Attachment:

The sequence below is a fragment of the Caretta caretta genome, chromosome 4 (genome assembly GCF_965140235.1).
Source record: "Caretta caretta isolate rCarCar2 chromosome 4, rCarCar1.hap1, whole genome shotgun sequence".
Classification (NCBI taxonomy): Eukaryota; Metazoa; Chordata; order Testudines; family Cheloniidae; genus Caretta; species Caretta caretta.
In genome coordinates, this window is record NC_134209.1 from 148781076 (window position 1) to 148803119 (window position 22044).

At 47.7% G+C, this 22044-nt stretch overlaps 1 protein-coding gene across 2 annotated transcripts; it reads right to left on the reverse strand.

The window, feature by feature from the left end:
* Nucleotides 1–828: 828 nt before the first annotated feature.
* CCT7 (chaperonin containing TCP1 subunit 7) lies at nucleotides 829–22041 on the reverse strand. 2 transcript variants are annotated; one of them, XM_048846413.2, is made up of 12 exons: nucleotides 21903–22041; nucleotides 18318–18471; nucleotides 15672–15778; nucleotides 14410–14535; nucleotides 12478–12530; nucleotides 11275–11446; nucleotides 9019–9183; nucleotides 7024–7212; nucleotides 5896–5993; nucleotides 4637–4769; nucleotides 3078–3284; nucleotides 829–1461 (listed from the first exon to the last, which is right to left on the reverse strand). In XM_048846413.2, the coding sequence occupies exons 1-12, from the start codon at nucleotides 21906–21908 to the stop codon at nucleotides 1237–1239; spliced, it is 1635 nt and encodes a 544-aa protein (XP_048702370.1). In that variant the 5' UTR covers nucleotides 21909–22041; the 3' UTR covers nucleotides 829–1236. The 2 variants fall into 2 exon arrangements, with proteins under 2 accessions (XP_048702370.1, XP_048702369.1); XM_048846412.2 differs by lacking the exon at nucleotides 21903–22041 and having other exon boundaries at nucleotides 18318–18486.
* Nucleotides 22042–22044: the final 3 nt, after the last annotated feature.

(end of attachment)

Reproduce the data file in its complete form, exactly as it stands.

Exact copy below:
The sequence below is a fragment of the Caretta caretta genome, chromosome 4 (genome assembly GCF_965140235.1).
Source record: "Caretta caretta isolate rCarCar2 chromosome 4, rCarCar1.hap1, whole genome shotgun sequence".
Classification (NCBI taxonomy): Eukaryota; Metazoa; Chordata; order Testudines; family Cheloniidae; genus Caretta; species Caretta caretta.
In genome coordinates, this window is record NC_134209.1 from 148781076 (window position 1) to 148803119 (window position 22044).

At 47.7% G+C, this 22044-nt stretch overlaps 1 protein-coding gene across 2 annotated transcripts; it reads right to left on the reverse strand.

The window, feature by feature from the left end:
* Nucleotides 1–828: 828 nt before the first annotated feature.
* CCT7 (chaperonin containing TCP1 subunit 7) lies at nucleotides 829–22041 on the reverse strand. 2 transcript variants are annotated; one of them, XM_048846413.2, is made up of 12 exons: nucleotides 21903–22041; nucleotides 18318–18471; nucleotides 15672–15778; nucleotides 14410–14535; nucleotides 12478–12530; nucleotides 11275–11446; nucleotides 9019–9183; nucleotides 7024–7212; nucleotides 5896–5993; nucleotides 4637–4769; nucleotides 3078–3284; nucleotides 829–1461 (listed from the first exon to the last, which is right to left on the reverse strand). In XM_048846413.2, the coding sequence occupies exons 1-12, from the start codon at nucleotides 21906–21908 to the stop codon at nucleotides 1237–1239; spliced, it is 1635 nt and encodes a 544-aa protein (XP_048702370.1). In that variant the 5' UTR covers nucleotides 21909–22041; the 3' UTR covers nucleotides 829–1236. The 2 variants fall into 2 exon arrangements, with proteins under 2 accessions (XP_048702370.1, XP_048702369.1); XM_048846412.2 differs by lacking the exon at nucleotides 21903–22041 and having other exon boundaries at nucleotides 18318–18486.
* Nucleotides 22042–22044: the final 3 nt, after the last annotated feature.